Guest Author - Connie Krochmal
Pierre-Joseph Redoute (1759-1840) was a renowned botanical artist. He is well known for his watercolors of cacti and succulents. He was considered the best botanical artist of the time.
Born into a family of artists, he illustrated around 50 botanical books, a number of which feature cacti and succulents.
When Redoute moved to Paris, he initially earned a living as a stage designer. He pursued his interest in painting flowers during his spare time for Jardin du Roi, a natural history museum.
Redoute did the paintings and engravings for a book on succulent plants. This title was called “Plantarum historia succulentarum” (Succulent Plants). This was released in installments between 1799-1832. The text was by A.-P. de Candolle.
Redoute began working for Empress Josephine in 1798-99. He received an annual salary from her, and did paintings for all of her books. The first one had 120 watercolors by Redoute and was published in 1803-1805. This was called “Jardin de Malmaison.” Etienne-Pierre Vententat, Josephine’s botanist, did the text. Following Vententat’s death, Aime Bonpland took over writing the books and a new title with art by Redoute was released. This title was called “Description de plantes rares cultivees a Malmaison et a Navarre.” Both of these titles included watercolors of cacti and succulents by Redoute.
Redoute also illustrated another book that features a number of succulents. “The Lilies” was released in eight volumes from 1802-1816 with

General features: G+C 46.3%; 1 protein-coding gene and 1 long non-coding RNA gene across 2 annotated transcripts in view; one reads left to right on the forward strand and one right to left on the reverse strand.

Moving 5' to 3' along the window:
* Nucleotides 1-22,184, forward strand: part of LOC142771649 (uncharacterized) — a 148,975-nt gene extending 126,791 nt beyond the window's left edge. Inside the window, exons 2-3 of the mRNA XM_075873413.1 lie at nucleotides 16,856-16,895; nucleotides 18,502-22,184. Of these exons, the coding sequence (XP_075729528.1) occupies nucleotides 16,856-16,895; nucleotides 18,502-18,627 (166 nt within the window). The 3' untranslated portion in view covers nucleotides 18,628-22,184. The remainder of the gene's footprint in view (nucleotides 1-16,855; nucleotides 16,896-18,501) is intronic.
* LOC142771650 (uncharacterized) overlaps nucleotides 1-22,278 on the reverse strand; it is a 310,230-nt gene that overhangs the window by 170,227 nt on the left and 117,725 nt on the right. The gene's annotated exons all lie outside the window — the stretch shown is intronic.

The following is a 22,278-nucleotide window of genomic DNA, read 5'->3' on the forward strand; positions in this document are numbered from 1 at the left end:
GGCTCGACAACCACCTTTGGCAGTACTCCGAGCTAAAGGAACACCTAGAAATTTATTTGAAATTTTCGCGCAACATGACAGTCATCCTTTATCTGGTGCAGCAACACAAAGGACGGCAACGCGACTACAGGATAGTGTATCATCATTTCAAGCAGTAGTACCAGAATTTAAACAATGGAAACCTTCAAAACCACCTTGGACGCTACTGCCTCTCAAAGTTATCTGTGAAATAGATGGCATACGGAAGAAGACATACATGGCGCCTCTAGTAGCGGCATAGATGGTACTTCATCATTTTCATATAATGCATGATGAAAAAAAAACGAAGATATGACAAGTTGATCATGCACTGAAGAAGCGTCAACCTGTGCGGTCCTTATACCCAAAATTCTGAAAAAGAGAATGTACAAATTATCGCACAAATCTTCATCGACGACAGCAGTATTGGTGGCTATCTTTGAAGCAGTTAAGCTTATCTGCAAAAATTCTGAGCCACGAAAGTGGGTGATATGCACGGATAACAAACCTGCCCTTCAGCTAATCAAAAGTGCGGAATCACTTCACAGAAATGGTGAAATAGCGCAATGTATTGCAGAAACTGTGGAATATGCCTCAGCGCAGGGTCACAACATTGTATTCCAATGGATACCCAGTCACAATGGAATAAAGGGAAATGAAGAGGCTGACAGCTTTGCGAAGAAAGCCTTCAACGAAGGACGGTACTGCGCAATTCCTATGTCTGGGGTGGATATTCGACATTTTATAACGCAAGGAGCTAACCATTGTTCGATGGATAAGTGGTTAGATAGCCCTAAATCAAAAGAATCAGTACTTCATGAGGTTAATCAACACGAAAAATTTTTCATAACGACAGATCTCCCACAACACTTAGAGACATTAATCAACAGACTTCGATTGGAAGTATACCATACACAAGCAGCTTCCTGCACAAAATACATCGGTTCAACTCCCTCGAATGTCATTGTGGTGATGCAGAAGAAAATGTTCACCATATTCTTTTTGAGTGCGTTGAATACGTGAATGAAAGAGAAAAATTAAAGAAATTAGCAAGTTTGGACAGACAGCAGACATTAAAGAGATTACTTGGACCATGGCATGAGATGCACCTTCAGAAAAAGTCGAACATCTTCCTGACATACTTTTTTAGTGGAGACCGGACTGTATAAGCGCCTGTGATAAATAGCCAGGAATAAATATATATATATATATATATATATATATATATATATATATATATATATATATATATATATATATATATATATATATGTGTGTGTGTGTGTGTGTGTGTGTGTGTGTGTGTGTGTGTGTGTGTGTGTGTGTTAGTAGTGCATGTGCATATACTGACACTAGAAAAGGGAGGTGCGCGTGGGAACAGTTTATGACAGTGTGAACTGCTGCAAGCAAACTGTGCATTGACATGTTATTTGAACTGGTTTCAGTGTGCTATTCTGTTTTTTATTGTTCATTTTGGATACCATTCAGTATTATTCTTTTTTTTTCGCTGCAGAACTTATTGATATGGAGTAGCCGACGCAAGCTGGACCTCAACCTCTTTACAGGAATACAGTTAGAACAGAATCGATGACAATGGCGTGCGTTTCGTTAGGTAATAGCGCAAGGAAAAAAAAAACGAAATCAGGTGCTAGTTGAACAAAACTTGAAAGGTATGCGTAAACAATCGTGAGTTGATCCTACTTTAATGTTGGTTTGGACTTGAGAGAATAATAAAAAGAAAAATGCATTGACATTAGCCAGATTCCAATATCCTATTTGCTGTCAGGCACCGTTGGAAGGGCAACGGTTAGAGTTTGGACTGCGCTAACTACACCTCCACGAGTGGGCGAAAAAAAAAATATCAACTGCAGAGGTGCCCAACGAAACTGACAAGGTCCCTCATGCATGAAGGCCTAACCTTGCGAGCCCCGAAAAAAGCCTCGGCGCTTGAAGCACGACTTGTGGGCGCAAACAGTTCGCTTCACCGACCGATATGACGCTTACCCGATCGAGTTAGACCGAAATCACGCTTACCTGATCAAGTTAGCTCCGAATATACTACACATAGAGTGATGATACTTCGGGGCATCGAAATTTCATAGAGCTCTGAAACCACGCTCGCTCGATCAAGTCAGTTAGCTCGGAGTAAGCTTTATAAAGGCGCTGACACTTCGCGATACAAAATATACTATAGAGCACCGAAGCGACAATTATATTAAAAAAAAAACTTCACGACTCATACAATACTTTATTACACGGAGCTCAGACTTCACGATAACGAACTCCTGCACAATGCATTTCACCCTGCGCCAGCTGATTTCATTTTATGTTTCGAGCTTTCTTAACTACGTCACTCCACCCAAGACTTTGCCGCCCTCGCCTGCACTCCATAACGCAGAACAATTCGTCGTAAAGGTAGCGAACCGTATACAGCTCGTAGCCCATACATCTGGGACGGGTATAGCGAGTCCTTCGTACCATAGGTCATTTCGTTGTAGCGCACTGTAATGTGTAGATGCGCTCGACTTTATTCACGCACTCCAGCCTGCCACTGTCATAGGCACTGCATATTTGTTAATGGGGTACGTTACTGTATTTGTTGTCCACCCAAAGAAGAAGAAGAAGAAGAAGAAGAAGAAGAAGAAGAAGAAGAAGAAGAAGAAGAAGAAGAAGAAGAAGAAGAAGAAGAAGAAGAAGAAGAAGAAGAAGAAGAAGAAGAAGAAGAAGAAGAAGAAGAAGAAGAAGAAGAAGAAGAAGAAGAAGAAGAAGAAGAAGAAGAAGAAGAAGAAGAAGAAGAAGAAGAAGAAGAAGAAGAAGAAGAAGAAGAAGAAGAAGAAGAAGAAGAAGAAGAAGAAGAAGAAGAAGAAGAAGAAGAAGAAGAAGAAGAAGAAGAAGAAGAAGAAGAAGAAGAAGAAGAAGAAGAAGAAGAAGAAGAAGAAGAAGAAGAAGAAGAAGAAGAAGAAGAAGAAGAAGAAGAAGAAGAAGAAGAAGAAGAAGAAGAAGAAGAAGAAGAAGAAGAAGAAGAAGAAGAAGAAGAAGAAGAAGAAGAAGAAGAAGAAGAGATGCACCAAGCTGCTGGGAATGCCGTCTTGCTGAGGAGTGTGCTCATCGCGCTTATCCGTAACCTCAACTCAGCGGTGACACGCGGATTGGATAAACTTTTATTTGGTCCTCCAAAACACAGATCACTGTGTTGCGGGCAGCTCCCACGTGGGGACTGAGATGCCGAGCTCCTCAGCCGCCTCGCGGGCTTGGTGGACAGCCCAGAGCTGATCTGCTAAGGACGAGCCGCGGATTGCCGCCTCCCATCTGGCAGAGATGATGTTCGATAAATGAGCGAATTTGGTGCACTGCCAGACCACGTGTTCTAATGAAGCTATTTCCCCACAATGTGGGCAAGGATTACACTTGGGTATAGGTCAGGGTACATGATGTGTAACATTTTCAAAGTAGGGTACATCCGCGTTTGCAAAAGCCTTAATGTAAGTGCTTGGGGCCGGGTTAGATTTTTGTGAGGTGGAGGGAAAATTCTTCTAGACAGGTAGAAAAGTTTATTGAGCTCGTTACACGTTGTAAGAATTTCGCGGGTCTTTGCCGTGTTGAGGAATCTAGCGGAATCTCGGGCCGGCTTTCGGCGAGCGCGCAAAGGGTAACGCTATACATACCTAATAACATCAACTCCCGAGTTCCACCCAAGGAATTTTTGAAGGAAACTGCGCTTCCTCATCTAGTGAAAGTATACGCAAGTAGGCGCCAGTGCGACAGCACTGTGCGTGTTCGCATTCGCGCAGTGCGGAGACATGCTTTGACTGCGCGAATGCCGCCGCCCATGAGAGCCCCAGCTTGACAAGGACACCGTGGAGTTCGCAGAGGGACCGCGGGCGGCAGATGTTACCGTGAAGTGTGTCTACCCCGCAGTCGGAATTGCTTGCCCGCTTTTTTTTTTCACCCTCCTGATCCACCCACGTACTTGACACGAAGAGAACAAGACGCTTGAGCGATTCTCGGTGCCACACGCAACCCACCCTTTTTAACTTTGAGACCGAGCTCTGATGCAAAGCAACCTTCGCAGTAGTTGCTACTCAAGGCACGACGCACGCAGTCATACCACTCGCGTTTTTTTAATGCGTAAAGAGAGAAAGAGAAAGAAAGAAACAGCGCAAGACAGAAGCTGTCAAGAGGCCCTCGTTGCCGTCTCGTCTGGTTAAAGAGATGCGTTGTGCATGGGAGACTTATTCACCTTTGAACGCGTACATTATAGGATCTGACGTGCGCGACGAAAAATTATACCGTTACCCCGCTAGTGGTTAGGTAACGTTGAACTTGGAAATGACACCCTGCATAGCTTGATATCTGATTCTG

text by Petra-Andreae Hinz et al. This title featured lilies and many other
plants that were cultivated in Paris at that time.
The watercolors in “The Lilies” included a number of succulents. One of these was the beautiful yucca (Yucca gloriosa). This painting showed the entire plant in bloom. There was also a separate plate of the flowering stalk.
Redoute also did a watercolor of the yucca-leaved agave. The entire flower stalk was too tall to fit on one plate. So it appears alongside the plant. There is also a separate plate of the flowering stalk showing individual sketches of the flower parts.
Redoute also did a watercolor of the African bowstring hemp. This shows the entire plant with the flower stalk as well as individual sketches of the blooms.
The lily book also featured a painting of the giant agave, which is also called the giant fourcroya. This depicted the entire plant in bloom as well as a separate drawings of the flower stalk on the same plate.
Redoute also did a water color of the Adam’s needle (Yucca filamentosa). One plate shows the entire plant in bloom. Another depicts a closeup of the flowering stems. This also shows separate sketches of an individual leaf, a flower bud, and an individual bloom.
The lily book also featured aloe yucca. This depicts the entire plant in bloom. There is also a separate water color showing close-ups of the flower stalk.